The Building Engineering Services Association (BESA) has welcomed new measures to improve ventilation, indoor air quality (IAQ), and tackle overheating as part of revisions to the Building Regulations.
The government’s changes to Parts F and L come into force next June and have sought to balance the need for carbon reductions with improved ventilation in both residential and commercial buildings. New homes will have to cut their carbon emissions by 30% and non-domestic buildings by 27% to meet the requirements of the revised Part L.
This is regarded as a first step towards making all buildings ‘net zero ready’ from 2025 when the Future Buildings Standard comes into effect.
All new residential buildings, including care and children’s homes, and student accommodation, must also be designed to reduce overheating under changes to Part F and with the introduction of Part O. Higher standards of ventilation will be introduced to improve IAQ and reduce the spread of airborne viruses in new non-residential buildings, including additional standards for recirculating ventilation systems in new offices, along with the compulsory installation of CO2 monitors.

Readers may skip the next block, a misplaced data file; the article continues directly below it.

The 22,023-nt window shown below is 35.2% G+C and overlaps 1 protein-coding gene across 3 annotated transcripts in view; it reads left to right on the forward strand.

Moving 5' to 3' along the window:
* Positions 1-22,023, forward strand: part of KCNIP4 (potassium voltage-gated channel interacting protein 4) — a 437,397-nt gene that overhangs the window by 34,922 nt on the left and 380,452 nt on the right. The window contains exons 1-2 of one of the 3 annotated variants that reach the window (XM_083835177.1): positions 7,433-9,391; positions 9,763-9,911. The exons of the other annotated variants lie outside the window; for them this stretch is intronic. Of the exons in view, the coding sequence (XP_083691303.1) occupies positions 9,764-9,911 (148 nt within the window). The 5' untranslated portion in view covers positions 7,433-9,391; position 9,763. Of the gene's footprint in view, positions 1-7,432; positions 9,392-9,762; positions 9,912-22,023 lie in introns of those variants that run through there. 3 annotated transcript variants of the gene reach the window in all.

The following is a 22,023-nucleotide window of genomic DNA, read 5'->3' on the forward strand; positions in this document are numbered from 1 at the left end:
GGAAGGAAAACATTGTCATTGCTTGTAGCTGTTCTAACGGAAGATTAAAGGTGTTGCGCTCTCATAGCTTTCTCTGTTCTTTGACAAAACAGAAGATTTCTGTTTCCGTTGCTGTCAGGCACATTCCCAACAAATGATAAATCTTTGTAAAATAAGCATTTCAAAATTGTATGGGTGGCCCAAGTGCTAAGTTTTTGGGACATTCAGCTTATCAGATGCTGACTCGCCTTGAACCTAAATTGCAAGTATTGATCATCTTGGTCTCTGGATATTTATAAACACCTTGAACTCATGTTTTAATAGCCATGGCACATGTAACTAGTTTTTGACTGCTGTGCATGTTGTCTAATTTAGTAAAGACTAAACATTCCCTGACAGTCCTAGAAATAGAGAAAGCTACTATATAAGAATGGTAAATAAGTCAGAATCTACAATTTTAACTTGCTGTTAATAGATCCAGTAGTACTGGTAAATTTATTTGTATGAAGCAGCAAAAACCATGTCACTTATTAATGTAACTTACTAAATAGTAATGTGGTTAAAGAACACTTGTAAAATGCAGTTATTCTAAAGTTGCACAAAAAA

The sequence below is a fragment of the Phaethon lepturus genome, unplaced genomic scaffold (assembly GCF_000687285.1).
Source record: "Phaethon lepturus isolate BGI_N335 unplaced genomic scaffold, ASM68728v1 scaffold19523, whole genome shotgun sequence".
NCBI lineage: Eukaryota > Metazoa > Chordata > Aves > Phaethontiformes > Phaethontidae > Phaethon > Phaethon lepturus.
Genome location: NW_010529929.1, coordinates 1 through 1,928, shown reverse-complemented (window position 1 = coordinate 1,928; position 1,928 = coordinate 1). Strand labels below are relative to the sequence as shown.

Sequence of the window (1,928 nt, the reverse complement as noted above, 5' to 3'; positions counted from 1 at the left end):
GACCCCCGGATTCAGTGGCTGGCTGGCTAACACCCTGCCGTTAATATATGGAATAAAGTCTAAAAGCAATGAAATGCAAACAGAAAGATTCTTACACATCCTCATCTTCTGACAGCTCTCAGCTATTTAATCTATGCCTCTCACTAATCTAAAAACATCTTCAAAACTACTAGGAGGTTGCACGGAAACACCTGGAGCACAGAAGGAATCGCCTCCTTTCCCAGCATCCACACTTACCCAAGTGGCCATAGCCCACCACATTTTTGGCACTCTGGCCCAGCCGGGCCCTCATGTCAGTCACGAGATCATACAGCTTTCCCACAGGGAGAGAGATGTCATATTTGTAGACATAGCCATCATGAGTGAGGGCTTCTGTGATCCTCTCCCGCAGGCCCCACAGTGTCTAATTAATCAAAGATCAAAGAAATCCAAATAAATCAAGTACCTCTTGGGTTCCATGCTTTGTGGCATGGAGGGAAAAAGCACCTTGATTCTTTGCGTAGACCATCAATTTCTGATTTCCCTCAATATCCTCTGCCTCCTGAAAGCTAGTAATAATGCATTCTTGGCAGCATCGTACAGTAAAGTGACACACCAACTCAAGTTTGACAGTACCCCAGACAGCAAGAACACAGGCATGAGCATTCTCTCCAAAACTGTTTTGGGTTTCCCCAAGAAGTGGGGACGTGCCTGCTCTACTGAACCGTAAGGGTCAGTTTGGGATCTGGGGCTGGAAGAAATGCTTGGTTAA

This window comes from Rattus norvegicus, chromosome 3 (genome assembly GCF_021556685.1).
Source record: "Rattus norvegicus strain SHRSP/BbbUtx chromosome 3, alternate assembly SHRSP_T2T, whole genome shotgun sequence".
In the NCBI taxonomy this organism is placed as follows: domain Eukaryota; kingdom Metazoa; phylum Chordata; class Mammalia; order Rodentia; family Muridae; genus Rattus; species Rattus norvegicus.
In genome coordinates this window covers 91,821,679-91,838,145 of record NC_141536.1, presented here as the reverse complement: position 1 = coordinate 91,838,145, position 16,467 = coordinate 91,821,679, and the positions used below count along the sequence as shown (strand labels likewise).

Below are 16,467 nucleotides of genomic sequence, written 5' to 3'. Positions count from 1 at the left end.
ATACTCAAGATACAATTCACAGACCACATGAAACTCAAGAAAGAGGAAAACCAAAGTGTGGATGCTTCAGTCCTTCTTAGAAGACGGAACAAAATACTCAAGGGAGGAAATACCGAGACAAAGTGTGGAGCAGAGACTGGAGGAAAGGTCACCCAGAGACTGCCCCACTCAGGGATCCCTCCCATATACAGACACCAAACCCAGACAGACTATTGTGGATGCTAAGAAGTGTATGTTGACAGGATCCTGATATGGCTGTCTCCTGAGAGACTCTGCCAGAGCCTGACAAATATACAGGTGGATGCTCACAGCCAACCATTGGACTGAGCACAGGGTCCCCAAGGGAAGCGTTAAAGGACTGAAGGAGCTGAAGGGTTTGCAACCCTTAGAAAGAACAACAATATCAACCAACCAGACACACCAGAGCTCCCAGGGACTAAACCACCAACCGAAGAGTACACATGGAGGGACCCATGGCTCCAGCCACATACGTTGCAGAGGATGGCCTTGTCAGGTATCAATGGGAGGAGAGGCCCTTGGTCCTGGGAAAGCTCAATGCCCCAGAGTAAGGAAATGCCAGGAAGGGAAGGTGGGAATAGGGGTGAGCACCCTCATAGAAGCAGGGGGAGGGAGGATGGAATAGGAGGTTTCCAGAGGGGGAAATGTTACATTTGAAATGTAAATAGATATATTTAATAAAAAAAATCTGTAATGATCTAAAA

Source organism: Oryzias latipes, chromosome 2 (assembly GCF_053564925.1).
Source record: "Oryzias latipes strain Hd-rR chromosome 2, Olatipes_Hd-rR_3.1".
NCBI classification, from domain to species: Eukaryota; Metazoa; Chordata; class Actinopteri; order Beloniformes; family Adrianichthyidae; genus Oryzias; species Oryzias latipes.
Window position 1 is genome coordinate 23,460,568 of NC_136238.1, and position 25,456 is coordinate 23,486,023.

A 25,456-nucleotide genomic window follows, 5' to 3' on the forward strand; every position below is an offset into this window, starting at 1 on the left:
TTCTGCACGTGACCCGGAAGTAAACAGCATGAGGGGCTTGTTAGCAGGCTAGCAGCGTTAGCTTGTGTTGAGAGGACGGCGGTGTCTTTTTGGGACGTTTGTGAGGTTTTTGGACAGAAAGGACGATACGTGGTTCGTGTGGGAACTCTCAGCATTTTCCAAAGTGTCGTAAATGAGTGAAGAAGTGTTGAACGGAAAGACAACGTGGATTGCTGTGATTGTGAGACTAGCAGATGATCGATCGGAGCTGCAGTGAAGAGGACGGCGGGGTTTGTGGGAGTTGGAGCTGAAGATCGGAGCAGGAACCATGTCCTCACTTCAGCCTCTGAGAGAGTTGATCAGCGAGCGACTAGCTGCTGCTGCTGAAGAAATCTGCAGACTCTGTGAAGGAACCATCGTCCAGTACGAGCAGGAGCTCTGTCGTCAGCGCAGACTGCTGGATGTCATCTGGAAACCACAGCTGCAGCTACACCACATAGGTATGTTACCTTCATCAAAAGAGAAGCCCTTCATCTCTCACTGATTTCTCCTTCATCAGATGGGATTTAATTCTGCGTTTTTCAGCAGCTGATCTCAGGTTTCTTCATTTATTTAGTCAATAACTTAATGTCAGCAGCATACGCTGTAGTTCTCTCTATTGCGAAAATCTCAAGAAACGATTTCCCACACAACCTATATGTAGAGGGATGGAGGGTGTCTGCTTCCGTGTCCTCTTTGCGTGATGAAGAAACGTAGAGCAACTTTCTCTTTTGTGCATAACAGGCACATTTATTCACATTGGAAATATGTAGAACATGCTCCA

The government is also proposing to introduce a requirement for trickle vents in all replacement windows and a new method for ensuring ventilation is not compromised when energy efficiency improvements are carried out in existing buildings.
“This is a good start on the road to tackling poor indoor air quality,” said BESA’s head of technical Graeme Fox. “Monitoring CO2 levels is a simple, low-cost way to measure ventilation effectiveness, but eventually we will need more comprehensive monitoring of airborne contaminants, including PM2.5 and NO2, to help building managers properly get to grips with the air quality challenge.
“It is very good to see, however, that the government has been clear about the importance of not sacrificing ventilation in a bid to cut carbon. There is no point having highly energy efficient buildings that are harmful to occupant health – a mistake that has been made in the past,” he added.
The government has also referenced the Guide to Good Practice for Local Exhaust Ventilation (LEV) produced by BESA in partnership with the Institute of LEV Engineers (ILEVE) in the revised Part F. Published last year, this guidance has already been widely praised for helping to protect people from exposure to hazardous substances in workplaces.
“Instances of occupational lung diseases, including cancer, caused by dust, fumes and other airborne contaminants in the workplace are still far too high,” said Mr Fox. “Compliance with TR40 could also help employers save thousands of workers every year from succumbing to industrial asthma, chronic obstructive pulmonary disease (COPD) and life limiting respiratory conditions in workplaces subjected to high levels of airborne contaminants.”
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